“Read a Damn Book – 151: The Avengers – Marvel Masterworks Volume 2”
More Avengers fun! Let’s skip the personal junk, this time, and jump right into the review…
[This is a photograph that I took of the actual digital comic that I read. The image is included for review purposes only!]
Stan Lee & Don Heck – The Avengers – Marvel Masterworks Volume 2 (2017)
Howdy True Believers! This week we’re looking at volume two of the collected Avengers comic series. This book (I read it as a digital comic, but it’s also available in hardback and paperback editions) reprints issues 11 through 20 of the original 1960’s series. The book was primarily written by Stan Lee, with pencils by Don Heck, although Jack Kirby did contribute “layouts” on couple of issues, as did Dick Ayers on one issue. (Ayers usually provided the inks.) One issue, #20, was inked by the legendary Wally Wood (who was a power player in underground comics, as well as a big shot at E.C. and Mad!)
One of the interesting things about the way that Marvel Comics worked in the 1960s (according to a number of sources, including a very cool documentary I recently watched on the making of the Fantastic Four comics) was the “production line” approach that they used. Stan Lee, who was editor AND scripter for many of the early books, would come up with a rough idea for a story, a villain and some plot points and a few other ideas, then he would pass on his rough ideas to an artist (Jack Kirby, Steve Ditko, John Romita, Gene Colan…whoever), and the artist would DRAW the story, incorporating as many of Lee’s ideas as he thought necessary, then return the pages to Stan Lee, who would add the captions and dialog. In actuality, the pencilers were responsible for a REMARKABLE percentage of each individual book---which is why a Stan Lee / Jack Kirby comic is so different from a Stan Lee / Steve Ditko book or a Stan Lee / Don Heck book---even though Lee would be credited as the “writer” for all of these.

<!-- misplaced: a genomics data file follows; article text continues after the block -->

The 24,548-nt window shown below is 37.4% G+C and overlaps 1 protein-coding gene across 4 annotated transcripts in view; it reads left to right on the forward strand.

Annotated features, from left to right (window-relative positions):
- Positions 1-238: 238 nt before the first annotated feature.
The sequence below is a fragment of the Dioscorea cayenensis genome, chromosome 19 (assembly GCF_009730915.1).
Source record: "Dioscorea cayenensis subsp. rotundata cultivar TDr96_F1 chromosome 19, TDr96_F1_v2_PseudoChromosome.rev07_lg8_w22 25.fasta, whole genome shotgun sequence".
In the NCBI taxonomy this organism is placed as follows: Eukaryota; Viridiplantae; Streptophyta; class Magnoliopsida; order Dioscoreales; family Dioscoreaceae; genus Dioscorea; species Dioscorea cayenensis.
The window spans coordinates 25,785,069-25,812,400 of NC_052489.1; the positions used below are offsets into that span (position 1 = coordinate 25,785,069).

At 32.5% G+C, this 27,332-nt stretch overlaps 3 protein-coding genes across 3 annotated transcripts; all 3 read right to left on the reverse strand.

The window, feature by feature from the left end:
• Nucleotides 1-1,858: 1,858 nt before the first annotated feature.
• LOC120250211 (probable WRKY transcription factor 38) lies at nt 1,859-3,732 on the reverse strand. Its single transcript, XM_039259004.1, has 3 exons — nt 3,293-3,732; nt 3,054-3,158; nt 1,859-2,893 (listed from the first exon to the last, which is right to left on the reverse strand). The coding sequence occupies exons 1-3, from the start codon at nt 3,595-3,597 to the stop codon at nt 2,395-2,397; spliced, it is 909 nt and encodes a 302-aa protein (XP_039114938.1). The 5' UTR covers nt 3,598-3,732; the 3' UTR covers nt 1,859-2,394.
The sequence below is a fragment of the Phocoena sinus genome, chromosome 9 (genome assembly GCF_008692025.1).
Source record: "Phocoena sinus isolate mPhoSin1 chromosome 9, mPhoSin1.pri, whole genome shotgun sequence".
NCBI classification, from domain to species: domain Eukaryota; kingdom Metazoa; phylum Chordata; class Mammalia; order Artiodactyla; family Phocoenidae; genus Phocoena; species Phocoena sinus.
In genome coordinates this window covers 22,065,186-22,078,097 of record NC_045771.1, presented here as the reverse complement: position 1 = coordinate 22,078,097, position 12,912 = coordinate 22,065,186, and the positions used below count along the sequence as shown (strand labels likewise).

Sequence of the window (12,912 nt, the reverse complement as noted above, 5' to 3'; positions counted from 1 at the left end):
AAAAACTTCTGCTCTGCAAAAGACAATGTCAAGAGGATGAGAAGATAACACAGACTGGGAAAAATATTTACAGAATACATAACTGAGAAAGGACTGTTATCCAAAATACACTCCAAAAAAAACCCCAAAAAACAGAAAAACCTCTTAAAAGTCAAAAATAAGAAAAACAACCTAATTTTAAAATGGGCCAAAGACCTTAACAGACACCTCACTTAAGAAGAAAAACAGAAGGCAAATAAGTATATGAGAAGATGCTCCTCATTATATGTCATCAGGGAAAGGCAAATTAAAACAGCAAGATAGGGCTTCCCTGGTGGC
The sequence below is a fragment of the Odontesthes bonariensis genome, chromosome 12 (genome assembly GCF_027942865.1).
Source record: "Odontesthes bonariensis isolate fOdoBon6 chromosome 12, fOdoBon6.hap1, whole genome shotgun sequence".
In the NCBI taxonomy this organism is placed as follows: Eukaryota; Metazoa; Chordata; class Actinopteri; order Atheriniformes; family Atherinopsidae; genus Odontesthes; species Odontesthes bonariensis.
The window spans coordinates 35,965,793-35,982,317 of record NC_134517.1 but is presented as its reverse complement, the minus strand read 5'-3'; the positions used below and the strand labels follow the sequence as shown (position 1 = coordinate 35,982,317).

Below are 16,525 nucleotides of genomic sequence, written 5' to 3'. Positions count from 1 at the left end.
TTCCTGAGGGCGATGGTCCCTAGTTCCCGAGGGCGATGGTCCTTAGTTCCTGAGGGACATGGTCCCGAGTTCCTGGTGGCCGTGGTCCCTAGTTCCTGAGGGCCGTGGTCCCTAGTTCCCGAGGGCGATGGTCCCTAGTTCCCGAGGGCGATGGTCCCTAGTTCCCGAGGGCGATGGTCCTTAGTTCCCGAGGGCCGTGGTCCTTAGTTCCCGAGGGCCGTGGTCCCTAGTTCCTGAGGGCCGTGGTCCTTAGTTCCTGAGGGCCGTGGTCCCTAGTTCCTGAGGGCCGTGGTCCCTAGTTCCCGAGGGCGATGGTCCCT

The reason I bring this up is to point out a serious shift in the TONE and FEEL of this Avengers collection compared to the first volume. (You can read my review of the first volume HERE.) Many of the villains are repeated from earlier issues, and the LANGUAGE is still the same, how the characters talk and the tone of the captions---but some of the whimsical elements, the IMAGINATIVE TOUCHES, that make a Jack Kirby comic so exciting and appealing, (and often GOOFY), are gone in these stories. A lot of weird things still HAPPEN, but the tone is more serious and straightforward than in the earlier stories. This isn’t to say that Don Heck, who is responsible for penciling the majority of these tales, isn’t a great artist. His proportions are good, more realistic than Kirby’s for sure, but the individual panels are more streamlined, kind of traditional “camera” angles, and focused on moving the story along. The weird facial expressions, the dynamic angles and weird framing, and the oddly powerful KICK that Kirby infused his panels with is missing---and for me it did make these issues a bit less interesting and fun than the first batch.